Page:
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Project Empathy | Green Acre

Jul 23, 2021 | Events, Green Acre, News + Announcements, Peace, Project Empathy, Race Unity, Social Justice

If you glance around the room during a gathering of the cast for the forthcoming Project Empathy performance you may be inclined to focus on their diversity—their age range, their ethnic differences, their political/social views. What you might not realize is that these eight individuals are unified in genuine empathy building—striving to embody each other’s experiences through a process of active listening and first-person storytelling.

Project Empathy | Green Acre – participants are guided through various empathy exercises

Seacoast Rep | Tue, 8/3 @ 7:30pm | IN PERSON | LIVESTREAM
Green Acre | Wed, 8/4 @ 6:30pm
| IN PERSON

Project Empathy began as an idea that Catherine Cote had in 2017 while studying abroad at the University of Melbourne in Australia. “I was meeting literally hundreds of people per week,” Cote says, adding that she “was missing the deeper conversations and connection I had with people at home in the US.” Watching the social and political issues unfolding in the US while abroad Cote “felt like everyone was screaming their opinions, which were shaped by their own life experiences, but no one was listening to each other.”

Rooted in her love for theater and longing for deep conversation, her idea to create a space where people were not only dedicated to listening to each other’s stories but were equally committed to telling the other person’s story began to take shape. Cote reflects, “I was so interested to see how the process would feel when the ‘character’ was a real person; someone from your community who you could ask questions, build a relationship with, and develop a mutual trust and understanding. Add to that a purposeful diversity and the intent of reciprocal empathy, and it’s a space of huge potential.”

Green Acre’s Project Empathy production will be the sixth time Project Empathy will take the stage. What makes this iteration of the Project unique is that it is the first non-university production and the director, Najee Brown, has hand-selected the cast from his connections in the local community to represent diverse ages, ethnicities, occupations, and upbringings. “Najee is an established director, artist, and activist in the area, so to see him take my vision and run with it has been amazing,” says Cote. 

Brown, Green Acre’s artist-in-residence, reflects, “ I care about relationships and souls, not the performance aspect, which is only one part of this entire process. My aim has been to bring together diverse individuals from the community, introduce them, and provide space for them to tell their stories so that perhaps they will come away from this experience differently than they started, with deepened relationships that flourish and impact the community for the better.”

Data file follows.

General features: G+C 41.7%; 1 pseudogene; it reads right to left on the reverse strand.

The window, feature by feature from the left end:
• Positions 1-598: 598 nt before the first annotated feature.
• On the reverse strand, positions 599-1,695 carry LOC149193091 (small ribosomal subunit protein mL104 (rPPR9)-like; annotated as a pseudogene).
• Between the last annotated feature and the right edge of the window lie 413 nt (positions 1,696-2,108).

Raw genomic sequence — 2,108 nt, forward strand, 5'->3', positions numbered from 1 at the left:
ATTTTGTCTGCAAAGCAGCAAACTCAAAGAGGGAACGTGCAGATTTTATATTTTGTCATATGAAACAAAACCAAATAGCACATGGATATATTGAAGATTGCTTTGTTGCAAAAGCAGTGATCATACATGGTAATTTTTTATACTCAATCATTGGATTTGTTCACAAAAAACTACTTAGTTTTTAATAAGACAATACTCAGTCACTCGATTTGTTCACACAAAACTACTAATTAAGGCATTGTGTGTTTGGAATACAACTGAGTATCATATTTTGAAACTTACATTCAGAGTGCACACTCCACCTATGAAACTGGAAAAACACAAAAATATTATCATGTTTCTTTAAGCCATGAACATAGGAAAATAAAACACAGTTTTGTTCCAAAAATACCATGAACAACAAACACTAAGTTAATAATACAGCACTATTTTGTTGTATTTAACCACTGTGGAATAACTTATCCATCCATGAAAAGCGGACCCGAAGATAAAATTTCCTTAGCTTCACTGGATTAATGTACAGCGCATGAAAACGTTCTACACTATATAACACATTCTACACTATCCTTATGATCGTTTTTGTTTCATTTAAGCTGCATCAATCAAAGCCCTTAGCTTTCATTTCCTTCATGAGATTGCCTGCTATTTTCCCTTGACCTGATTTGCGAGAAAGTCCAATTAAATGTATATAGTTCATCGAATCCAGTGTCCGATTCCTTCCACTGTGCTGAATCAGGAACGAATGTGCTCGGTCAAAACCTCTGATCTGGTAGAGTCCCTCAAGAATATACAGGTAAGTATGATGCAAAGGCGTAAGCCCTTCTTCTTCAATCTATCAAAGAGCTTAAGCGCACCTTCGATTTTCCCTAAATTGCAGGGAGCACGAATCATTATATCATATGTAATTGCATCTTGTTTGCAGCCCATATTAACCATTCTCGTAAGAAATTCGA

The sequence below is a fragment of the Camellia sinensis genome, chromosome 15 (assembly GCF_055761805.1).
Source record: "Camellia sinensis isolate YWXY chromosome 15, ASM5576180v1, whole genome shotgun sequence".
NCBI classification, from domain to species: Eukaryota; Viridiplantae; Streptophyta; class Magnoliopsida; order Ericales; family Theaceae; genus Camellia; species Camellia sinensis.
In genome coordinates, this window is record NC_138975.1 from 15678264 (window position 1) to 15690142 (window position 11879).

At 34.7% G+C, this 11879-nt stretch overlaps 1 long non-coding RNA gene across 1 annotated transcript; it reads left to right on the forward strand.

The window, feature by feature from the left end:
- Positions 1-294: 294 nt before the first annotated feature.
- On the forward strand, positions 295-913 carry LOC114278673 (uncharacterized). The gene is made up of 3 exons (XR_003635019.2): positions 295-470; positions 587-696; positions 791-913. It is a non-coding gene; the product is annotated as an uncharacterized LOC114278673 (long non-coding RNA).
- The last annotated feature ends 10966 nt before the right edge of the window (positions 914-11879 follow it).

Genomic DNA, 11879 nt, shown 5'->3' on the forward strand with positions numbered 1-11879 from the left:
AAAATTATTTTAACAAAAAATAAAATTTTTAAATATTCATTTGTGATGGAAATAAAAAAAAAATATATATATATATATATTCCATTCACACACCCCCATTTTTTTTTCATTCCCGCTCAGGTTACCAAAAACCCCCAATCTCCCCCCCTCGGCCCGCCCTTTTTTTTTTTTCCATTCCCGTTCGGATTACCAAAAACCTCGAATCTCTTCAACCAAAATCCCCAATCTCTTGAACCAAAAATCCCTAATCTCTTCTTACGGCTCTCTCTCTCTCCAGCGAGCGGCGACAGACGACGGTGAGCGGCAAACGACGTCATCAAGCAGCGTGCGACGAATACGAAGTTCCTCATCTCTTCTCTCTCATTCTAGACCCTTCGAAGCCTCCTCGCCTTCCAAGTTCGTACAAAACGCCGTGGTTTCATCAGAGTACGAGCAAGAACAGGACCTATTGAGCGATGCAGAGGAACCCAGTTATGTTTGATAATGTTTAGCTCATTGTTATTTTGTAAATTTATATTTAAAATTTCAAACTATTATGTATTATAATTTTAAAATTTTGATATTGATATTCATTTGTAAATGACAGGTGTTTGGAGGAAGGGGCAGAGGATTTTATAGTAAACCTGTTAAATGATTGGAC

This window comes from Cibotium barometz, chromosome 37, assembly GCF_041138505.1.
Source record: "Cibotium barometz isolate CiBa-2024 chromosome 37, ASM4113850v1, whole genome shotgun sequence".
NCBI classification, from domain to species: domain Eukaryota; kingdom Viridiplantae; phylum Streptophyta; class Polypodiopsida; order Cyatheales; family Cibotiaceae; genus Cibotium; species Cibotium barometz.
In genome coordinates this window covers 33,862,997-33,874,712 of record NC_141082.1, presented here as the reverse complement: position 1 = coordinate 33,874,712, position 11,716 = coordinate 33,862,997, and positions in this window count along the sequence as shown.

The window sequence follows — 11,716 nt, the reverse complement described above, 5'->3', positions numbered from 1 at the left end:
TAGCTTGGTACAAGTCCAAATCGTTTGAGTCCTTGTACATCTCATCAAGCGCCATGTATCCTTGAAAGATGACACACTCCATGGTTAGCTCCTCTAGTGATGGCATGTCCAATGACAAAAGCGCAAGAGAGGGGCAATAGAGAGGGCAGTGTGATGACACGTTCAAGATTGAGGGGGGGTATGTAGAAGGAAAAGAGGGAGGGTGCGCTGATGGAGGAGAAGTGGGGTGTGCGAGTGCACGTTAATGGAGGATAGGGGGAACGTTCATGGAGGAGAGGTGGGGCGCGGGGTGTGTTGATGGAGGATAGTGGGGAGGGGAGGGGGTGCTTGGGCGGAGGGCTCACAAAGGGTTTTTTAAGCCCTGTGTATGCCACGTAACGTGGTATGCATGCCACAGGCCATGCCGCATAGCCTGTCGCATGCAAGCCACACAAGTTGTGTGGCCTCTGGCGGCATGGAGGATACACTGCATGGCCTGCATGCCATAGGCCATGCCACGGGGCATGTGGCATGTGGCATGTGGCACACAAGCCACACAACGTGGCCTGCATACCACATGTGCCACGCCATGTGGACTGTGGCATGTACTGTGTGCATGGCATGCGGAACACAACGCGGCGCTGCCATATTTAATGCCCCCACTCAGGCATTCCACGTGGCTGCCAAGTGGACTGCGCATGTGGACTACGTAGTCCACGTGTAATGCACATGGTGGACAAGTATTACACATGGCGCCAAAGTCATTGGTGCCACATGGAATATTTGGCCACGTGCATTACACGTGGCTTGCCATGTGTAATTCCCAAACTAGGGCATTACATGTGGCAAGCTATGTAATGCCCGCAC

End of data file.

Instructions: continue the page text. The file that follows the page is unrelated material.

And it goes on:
Guided by Cote’s Performance Package, Brown is leading the participants through various empathy exercises, prompting them to share their own stories with their partners through questions like “what is your earliest memory” and “what is your proudest moment,” and providing space for them to practice telling their partner’s story in the first-person. 

Robert Sapiro, one of the participants in this iteration of Project Empathy, shares, “these exercises provide a deeper glimpse of a larger story. While listening to an older white woman share the first memory of her Project Empathy partner, a young African American man, I felt like it was her memory. I knew it wasn’t her memory, but the emotion was there. As we went through each pair I had a similar experience. Because there was switching of who was articulating the story, it was like we all have these shared stories. Speaking in the first person enables a true expression of emotion and each story becomes our story, a shared story, an embodied story.”

Cote notes that, “just as the cast brings their stories to Project Empathy, so do audience members. Everyone views the performance through their own lens. My hope is that the cast members will feel seen, heard, and held,” adding that she hopes “audience members’ eyes will be opened to the depth and breadth of stories held by members of their community.” If nothing else Cote hopes this experience “plants the seed of ‘I wonder what this person’s story is?’” in everyone’s daily interactions.

Brown hopes the participants and audience members are able to recognize a shared humanity. “I hope participants are able to find commonalities in laughing at the same things and crying at the same things, that we can see we are all human,” adding that “five years from now, if there is a problem in the community, perhaps through the relationships that have been created people can call on each other, turn to one another, and identify ways to support each other instead of spreading more divisiveness.”

Sapiro shares that in the process of striving to do justice to another’s story “there is an acknowledgement of being born noble, so we can’t help but see the inherent worth in each other. Part of our goal is to talk with our higher selves; that is the basis of what we are doing, really striving to look across and see the humanity in those around us who may outwardly represent things that we are strongly adverse to or frightened of, and look deeper and see the points of unity and connection. That is what this process is really about; this is what we hope to demonstrate in action. If these eight people can do it, why can’t we all?”

Seacoast Rep | Tue, 8/3 @ 7:30pm | IN PERSON | LIVESTREAM
Green Acre | Wed, 8/4 @ 6:30pm
| IN PERSON


Green Acre’s production of Project Empathy is funded by Artists Building Capacities as World Citizens. Visit the Project Empathy website to learn more about the Project and Catherine Cote’s work.